1. Study your organizational culture with an objective tool.
2. Find and define the deficiencies.
3. Put together a plan to address the issues.
4. Measure your progress.

And if it is subsequently decided that a city administrator is needed to achieve excellence, then that is fine – but that doesn’t come first. Because altering the governance structure in the absence of an effective approach to dealing with the organization’s obvious cultural issues will do nothing but provide another person to point fingers at when failings persist.

Bon Vivance: France’s fight over factory food

Posted in Uncategorized on July 16, 2014 by Jim Rosenberg


A few years back at an airport management conference, I was checking out the various vendors for everything from runway lights to bathroom fixtures and I came across one selling franchises for Indian restaurants. I thought this was kind of interesting, since not having a restaurant specializing in cuisine from India is something that is pointed out to me from time to time as a glaring amenity that is missing in Wausau. I didn’t think this particular offering would really fill the bill for us, since one of the virtues being touted about the brand was that nobody operating the restaurant would have to know how to cook.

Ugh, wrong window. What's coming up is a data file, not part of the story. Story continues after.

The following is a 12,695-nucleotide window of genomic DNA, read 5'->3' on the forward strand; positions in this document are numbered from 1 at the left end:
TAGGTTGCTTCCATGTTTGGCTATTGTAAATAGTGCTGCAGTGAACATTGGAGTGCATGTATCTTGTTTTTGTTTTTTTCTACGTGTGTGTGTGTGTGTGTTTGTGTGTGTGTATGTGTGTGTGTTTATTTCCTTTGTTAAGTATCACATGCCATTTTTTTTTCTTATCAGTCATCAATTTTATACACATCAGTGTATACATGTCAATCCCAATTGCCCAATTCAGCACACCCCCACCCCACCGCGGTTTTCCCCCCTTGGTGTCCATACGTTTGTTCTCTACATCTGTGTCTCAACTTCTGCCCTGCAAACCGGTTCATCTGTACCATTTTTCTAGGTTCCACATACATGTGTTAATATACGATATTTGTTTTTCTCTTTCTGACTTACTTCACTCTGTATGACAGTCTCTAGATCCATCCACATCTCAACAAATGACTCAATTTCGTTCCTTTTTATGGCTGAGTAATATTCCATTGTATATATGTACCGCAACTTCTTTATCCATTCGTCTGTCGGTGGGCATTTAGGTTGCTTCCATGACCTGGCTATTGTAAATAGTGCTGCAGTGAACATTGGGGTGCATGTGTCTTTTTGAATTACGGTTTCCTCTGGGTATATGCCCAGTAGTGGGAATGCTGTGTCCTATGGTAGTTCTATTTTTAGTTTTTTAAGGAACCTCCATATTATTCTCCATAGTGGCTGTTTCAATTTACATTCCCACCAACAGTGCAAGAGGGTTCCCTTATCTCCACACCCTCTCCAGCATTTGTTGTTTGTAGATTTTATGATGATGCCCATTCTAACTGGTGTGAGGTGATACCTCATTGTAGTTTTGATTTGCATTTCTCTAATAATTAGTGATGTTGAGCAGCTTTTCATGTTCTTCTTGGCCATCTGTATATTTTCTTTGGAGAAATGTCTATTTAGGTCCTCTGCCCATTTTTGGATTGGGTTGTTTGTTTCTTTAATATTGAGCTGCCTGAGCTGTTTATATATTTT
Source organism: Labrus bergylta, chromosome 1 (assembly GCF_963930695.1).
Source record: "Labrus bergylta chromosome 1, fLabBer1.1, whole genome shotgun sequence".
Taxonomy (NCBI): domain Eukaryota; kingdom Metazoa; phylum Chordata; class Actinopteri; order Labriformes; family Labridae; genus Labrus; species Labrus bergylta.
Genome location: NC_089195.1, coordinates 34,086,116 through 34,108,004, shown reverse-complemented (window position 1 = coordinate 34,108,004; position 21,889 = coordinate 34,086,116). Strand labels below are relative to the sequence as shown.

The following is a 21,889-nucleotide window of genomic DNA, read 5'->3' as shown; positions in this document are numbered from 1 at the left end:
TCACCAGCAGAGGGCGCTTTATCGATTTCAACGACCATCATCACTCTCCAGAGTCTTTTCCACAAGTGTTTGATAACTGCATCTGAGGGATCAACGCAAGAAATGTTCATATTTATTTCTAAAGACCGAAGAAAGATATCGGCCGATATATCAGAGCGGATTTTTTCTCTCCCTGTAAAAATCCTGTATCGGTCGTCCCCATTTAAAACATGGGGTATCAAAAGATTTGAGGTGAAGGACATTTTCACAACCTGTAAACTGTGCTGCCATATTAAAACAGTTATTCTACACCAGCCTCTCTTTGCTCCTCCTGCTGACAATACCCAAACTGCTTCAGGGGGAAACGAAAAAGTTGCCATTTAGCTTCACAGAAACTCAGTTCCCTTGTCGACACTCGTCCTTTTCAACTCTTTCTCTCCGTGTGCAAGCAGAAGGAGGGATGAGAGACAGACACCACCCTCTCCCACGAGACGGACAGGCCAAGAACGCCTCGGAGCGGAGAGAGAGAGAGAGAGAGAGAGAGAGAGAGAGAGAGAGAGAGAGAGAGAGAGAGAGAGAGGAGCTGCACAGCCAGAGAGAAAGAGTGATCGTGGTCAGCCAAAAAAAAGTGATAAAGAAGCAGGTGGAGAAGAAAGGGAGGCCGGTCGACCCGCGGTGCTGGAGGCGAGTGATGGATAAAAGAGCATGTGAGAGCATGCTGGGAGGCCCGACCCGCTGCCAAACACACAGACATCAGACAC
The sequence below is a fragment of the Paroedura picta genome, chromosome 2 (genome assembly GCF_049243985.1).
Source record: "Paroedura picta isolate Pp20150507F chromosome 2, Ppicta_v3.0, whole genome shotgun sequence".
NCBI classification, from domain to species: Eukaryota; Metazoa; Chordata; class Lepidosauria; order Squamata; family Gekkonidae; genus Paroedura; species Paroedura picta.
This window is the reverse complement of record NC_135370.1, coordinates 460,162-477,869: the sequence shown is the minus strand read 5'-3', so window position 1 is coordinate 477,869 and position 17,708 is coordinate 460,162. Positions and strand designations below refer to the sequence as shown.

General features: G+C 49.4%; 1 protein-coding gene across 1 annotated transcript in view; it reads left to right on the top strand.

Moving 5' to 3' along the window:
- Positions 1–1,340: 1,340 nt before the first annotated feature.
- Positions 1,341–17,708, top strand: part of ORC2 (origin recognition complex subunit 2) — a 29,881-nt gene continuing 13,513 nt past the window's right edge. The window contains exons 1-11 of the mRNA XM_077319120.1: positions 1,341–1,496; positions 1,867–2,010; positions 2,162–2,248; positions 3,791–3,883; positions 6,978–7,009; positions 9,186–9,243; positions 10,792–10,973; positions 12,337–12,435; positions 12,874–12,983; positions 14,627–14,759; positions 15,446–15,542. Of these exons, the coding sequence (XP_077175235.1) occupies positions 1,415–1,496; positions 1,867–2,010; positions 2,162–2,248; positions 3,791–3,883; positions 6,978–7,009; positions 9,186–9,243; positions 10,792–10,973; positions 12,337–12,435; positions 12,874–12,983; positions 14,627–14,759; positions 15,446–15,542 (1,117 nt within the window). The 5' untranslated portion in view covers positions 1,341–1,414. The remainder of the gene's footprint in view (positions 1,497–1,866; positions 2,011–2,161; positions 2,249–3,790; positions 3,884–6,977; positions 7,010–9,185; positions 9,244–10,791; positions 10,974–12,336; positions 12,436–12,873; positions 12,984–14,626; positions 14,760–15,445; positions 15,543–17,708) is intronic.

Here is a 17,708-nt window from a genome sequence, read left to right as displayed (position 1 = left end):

I thought about that for a minute, since it sounded odd that somebody would find it to be strong selling point — that nobody in the restaurant would have to know how to prepare food. The more I thought about it, the more I realized that having restaurants where nobody knows how to cook may be more of a rule than an exception these days.